Causes and Conditions
Because his father’s sequestered himself in bed
and the night’s still warm, the mother takes her boy
outside to rock on the porch and watch the clouds
hobble toward them on lightning’s bright stilts.
Because he wants to know how far away
the sudden fury is, he counts out loud
the seconds between the flash and hoarse
thunder that shakes the house. Ten seconds.
Two miles this time. He learned the trick
in school—earth science, the best time
of the day when the teacher talks rocks
and clouds for an hour and never
has to tell him to keep still because
he doesn’t want to miss the turning
of God’s waterwheel or forget the
fissures riddled through earth’s skin.
Because the lightning flashed again
and the thunder hardly waited two seconds,
he asks her if the house is safe. The mother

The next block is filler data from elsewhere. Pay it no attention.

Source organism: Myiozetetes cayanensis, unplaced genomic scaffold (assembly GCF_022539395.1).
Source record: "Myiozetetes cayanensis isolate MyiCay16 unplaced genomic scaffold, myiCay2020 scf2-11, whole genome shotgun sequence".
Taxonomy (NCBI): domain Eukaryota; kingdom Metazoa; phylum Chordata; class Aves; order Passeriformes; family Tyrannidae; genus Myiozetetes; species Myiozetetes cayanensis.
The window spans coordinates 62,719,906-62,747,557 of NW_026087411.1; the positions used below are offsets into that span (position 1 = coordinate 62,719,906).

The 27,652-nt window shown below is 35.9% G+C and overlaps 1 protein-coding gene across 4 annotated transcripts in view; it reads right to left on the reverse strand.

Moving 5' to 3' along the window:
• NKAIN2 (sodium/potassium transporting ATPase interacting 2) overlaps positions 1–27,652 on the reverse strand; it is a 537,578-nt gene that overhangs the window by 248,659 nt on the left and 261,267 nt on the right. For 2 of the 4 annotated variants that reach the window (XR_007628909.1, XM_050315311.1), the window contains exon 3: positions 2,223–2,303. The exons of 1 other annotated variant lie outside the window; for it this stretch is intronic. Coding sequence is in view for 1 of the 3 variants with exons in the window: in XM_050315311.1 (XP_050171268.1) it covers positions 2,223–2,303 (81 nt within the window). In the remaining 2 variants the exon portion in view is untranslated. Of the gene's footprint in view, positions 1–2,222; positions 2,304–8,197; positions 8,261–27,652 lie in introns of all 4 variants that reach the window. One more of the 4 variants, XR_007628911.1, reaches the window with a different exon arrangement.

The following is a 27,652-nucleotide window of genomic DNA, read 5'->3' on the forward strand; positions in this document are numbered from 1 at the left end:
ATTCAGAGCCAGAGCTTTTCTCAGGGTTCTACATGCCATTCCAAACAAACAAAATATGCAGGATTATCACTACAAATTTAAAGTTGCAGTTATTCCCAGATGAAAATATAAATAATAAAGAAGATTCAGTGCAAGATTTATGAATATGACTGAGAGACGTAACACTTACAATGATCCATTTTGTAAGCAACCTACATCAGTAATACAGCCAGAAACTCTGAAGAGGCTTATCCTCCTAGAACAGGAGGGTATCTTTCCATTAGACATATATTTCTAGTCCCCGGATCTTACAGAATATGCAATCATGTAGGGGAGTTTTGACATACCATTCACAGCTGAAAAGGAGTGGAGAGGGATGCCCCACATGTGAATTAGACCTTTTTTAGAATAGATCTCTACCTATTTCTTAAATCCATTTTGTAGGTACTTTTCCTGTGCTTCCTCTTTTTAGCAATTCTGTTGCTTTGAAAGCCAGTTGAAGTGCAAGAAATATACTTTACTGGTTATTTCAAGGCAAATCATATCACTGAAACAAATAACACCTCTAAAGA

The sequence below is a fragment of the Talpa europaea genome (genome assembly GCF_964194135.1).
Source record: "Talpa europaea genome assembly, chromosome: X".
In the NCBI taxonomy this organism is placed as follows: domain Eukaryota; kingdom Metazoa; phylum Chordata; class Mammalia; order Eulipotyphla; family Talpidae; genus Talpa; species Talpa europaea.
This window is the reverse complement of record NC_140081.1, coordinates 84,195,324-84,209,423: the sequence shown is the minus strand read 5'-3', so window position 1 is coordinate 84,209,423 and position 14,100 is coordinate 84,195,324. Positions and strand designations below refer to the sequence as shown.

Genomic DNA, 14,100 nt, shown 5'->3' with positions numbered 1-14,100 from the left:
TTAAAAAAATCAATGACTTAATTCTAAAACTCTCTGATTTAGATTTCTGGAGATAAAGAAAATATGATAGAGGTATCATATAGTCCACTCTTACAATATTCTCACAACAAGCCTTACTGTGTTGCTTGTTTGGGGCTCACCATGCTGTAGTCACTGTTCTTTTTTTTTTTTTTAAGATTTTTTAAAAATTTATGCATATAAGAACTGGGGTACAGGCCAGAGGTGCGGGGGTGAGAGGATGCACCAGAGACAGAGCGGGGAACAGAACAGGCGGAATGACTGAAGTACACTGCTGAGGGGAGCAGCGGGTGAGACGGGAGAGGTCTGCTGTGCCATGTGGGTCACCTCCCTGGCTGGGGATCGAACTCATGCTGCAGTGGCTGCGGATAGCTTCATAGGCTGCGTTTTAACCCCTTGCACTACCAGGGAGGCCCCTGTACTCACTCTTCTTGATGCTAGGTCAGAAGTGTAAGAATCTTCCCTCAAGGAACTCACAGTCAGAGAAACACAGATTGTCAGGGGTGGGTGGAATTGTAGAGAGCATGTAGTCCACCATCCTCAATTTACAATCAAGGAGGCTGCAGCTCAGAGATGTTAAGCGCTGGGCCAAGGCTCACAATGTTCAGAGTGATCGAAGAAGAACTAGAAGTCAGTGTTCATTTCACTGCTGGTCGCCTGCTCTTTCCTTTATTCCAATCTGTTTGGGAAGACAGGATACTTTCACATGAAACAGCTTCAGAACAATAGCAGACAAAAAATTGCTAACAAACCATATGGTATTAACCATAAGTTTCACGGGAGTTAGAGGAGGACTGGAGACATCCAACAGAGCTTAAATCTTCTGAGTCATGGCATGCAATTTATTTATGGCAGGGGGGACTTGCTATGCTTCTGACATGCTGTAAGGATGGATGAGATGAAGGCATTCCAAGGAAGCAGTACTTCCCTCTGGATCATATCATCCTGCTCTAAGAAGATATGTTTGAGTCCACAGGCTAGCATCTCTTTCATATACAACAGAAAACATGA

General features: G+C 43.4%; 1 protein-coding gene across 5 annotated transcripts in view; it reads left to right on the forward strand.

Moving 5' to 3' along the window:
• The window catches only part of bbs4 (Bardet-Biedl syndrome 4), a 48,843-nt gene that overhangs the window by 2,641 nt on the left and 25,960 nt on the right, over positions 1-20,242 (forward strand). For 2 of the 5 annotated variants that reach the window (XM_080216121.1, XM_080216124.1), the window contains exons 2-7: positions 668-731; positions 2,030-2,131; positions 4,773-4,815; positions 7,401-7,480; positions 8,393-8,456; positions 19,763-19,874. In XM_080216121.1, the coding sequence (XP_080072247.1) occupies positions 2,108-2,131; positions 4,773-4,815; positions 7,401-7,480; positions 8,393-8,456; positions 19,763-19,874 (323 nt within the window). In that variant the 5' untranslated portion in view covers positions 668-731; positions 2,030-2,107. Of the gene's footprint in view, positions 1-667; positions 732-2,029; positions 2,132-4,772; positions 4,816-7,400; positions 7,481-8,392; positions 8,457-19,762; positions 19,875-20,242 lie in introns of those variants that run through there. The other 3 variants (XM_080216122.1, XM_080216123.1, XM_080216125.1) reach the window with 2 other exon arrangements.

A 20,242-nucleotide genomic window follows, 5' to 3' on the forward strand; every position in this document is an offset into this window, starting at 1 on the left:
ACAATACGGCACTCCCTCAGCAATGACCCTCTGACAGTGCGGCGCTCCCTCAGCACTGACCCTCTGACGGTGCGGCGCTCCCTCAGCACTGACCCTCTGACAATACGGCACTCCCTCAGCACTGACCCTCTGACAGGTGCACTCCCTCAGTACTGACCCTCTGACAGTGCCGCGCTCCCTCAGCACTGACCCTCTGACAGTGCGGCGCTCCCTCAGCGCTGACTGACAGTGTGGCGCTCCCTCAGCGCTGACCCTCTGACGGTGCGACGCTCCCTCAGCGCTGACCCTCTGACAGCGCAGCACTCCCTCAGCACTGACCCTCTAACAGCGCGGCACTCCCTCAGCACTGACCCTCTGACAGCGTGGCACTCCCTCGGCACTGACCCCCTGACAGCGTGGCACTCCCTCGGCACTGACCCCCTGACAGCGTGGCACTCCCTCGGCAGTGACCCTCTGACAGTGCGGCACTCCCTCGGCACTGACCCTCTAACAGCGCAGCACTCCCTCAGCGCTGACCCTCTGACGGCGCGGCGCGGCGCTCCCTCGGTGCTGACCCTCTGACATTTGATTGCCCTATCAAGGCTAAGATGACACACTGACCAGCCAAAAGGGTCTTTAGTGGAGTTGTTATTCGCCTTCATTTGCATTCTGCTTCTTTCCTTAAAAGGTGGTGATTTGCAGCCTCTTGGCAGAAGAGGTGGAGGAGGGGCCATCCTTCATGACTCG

sees the rain approach, draping itself across
the neighbor’s house like a cold rag over a bruise,
and pretends she doesn’t hear. When he asks again,
she says she doesn’t know because she doesn’t,
can’t predict the way the clouds behave, and while he tries
to tell her all he knows about the positive and negative
charges, the relief of those charges as light and heat,
how the teacher said lie low if you’re caught in a storm,
she grips the skeletal arms of her rocker. The scrim
of rain crosses the street and drowns him out—
drowns me out. From here, I can’t tell her to stand
and leave with her boy right now. From here,
I can’t tell her when the brightest bolts will fall.
Joshua Jones received his MFA from UMass Boston and is a Ph.D. candidate at the University of North Texas. His poems and essays have appeared in Image, Southwest Review, and Salamander among other journals. He and his wife wrangle dachshunds in Frisco, TX.